Introduction: Cushing disease (CD) is a condition due to an ACTH-secreting pituitary adenoma that is usually a microadenoma. Seldom, the lesion may be atypical by his size or his radiological aspect.
The aim of this study is to analyze the clinical and biological data of CD with atypical radiological aspect (macroadenoma or other), to compare them to those of CD with a typical radiological aspect (microadenoma) and to determine the clinical or biological factors predictive of radiological aspect.
Methods: Retrospective study of 22 patients with CD comparing clinical and biological profiles of a group of patients with CD and a pituitary microadenoma on MRI or a normal pituitary MRI=(microadenoma) group, to a group of patients with atypical MRI aspect: macroadenoma or infiltrative lesion=(macroadenoma) group.
Results: Pituitary MRI showed a microadenoma in 59% of cases and a macroadenoma or an atypical aspect in 41% of cases. Clinical profile and non specific biological anomalies were comparable in the 2 groups. Basal cortisol and cortisol after low dose dexamethasone suppressing test were also comparable in the two groups. Free urinary cortisol of 24 h and cortisol after high dose dexamethasone test were higher in the (macroadenoma) group but with no significant difference. On the other hand, mean ACTH was significantly higher in the (macroadenoma) group (154 pg/ml vs 93 pg/ml; P=0.04).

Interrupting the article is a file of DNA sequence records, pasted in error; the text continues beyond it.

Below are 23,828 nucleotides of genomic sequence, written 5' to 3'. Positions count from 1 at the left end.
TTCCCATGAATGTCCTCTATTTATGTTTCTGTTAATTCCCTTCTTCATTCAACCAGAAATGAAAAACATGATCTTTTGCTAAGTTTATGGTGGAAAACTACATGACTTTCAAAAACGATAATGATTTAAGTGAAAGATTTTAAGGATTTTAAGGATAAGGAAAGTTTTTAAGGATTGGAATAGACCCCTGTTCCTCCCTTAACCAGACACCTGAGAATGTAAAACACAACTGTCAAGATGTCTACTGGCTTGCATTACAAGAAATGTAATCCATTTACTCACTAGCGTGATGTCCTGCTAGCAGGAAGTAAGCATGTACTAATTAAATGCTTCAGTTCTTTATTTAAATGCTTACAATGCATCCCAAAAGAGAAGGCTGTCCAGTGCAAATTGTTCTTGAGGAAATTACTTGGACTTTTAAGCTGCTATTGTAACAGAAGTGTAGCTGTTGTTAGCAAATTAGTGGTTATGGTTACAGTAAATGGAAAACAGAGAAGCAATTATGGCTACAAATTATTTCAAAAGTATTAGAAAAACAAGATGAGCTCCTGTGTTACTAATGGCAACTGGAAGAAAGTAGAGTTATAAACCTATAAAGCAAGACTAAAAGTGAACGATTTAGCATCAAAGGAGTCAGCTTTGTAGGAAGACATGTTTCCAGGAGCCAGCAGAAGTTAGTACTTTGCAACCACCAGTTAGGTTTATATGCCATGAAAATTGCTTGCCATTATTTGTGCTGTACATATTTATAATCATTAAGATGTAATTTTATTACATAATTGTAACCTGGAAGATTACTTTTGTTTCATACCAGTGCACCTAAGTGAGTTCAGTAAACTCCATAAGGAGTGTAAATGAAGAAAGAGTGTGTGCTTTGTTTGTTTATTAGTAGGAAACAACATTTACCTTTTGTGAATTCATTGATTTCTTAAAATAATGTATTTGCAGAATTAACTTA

Conclusion: No clinical or biological factors can be predictive of tumoral size in CD. A particular attention should always be accorded to ACTH rate that may suggest a certain tumoral size.
Declaration of interest: The authors declare that there is no conflict of interest that could be perceived as prejudicing the impartiality of the research project.
Funding: This research did not receive any specific grant from any funding agency in the public, commercial or not-for-profit sector.
05 - 09 May 2012
European Society of Endocrinology